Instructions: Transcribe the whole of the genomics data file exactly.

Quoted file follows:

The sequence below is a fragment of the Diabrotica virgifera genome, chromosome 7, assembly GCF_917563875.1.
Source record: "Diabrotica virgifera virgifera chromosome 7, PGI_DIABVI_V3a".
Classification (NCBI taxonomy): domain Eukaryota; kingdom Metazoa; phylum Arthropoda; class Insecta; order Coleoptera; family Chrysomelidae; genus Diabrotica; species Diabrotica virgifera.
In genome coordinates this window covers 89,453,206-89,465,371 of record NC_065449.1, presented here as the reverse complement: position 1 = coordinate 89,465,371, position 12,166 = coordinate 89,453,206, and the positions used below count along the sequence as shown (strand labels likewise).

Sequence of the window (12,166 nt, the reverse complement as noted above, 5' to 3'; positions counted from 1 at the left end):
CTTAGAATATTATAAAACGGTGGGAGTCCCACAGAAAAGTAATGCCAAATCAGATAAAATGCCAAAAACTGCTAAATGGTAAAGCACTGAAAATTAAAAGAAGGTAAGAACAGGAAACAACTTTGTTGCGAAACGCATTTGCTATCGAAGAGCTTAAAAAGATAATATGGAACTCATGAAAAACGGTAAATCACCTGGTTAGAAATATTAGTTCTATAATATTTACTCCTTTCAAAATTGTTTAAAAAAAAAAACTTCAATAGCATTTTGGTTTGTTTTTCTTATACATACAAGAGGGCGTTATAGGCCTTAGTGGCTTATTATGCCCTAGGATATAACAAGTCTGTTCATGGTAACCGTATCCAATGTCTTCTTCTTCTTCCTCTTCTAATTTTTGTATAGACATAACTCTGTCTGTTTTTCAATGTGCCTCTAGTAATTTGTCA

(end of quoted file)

The sequence below is a fragment of the Diabrotica virgifera genome, chromosome 7, assembly GCF_917563875.1.
Source record: "Diabrotica virgifera virgifera chromosome 7, PGI_DIABVI_V3a".
Classification (NCBI taxonomy): domain Eukaryota; kingdom Metazoa; phylum Arthropoda; class Insecta; order Coleoptera; family Chrysomelidae; genus Diabrotica; species Diabrotica virgifera.
In genome coordinates this window covers 89,453,206-89,465,371 of record NC_065449.1, presented here as the reverse complement: position 1 = coordinate 89,465,371, position 12,166 = coordinate 89,453,206, and the positions used below count along the sequence as shown (strand labels likewise).

Sequence of the window (12,166 nt, the reverse complement as noted above, 5' to 3'; positions counted from 1 at the left end):
CTTAGAATATTATAAAACGGTGGGAGTCCCACAGAAAAGTAATGCCAAATCAGATAAAATGCCAAAAACTGCTAAATGGTAAAGCACTGAAAATTAAAAGAAGGTAAGAACAGGAAACAACTTTGTTGCGAAACGCATTTGCTATCGAAGAGCTTAAAAAGATAATATGGAACTCATGAAAAACGGTAAATCACCTGGTTAGAAATATTAGTTCTATAATATTTACTCCTTTCAAAATTGTTTAAAAAAAAAAACTTCAATAGCATTTTGGTTTGTTTTTCTTATACATACAAGAGGGCGTTATAGGCCTTAGTGGCTTATTATGCCCTAGGATATAACAAGTCTGTTCATGGTAACCGTATCCAATGTCTTCTTCTTCTTCCTCTTCTAATTTTTGTATAGACATAACTCTGTCTGTTTTTCAATGTGCCTCTAGTAATTTGTCA